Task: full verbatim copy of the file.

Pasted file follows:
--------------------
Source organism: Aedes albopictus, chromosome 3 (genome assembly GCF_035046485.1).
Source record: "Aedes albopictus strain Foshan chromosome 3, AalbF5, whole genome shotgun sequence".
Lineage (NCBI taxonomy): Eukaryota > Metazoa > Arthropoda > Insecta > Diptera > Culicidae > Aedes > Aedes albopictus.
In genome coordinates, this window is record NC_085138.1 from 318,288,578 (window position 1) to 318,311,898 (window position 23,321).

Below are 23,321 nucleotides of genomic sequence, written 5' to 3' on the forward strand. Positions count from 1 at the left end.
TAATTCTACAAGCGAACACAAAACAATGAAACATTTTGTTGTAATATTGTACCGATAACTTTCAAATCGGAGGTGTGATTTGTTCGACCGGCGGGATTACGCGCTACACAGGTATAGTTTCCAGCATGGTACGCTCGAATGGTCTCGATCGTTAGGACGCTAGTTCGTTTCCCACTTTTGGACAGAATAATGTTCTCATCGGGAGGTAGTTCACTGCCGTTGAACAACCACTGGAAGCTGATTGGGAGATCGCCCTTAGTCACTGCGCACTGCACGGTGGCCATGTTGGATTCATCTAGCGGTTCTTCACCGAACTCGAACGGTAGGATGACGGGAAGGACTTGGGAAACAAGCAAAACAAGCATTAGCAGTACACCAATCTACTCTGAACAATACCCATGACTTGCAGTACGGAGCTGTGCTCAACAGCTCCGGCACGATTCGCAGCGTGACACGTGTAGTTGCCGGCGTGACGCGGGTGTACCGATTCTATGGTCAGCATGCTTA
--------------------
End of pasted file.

Source organism: Aedes albopictus, chromosome 3 (genome assembly GCF_035046485.1).
Source record: "Aedes albopictus strain Foshan chromosome 3, AalbF5, whole genome shotgun sequence".
Lineage (NCBI taxonomy): Eukaryota > Metazoa > Arthropoda > Insecta > Diptera > Culicidae > Aedes > Aedes albopictus.
In genome coordinates, this window is record NC_085138.1 from 318,288,578 (window position 1) to 318,311,898 (window position 23,321).

Below are 23,321 nucleotides of genomic sequence, written 5' to 3' on the forward strand. Positions count from 1 at the left end.
TAATTCTACAAGCGAACACAAAACAATGAAACATTTTGTTGTAATATTGTACCGATAACTTTCAAATCGGAGGTGTGATTTGTTCGACCGGCGGGATTACGCGCTACACAGGTATAGTTTCCAGCATGGTACGCTCGAATGGTCTCGATCGTTAGGACGCTAGTTCGTTTCCCACTTTTGGACAGAATAATGTTCTCATCGGGAGGTAGTTCACTGCCGTTGAACAACCACTGGAAGCTGATTGGGAGATCGCCCTTAGTCACTGCGCACTGCACGGTGGCCATGTTGGATTCATCTAGCGGTTCTTCACCGAACTCGAACGGTAGGATGACGGGAAGGACTTGGGAAACAAGCAAAACAAGCATTAGCAGTACACCAATCTACTCTGAACAATACCCATGACTTGCAGTACGGAGCTGTGCTCAACAGCTCCGGCACGATTCGCAGCGTGACACGTGTAGTTGCCGGCGTGACGCGGGTGTACCGATTCTATGGTCAGCATGCTTA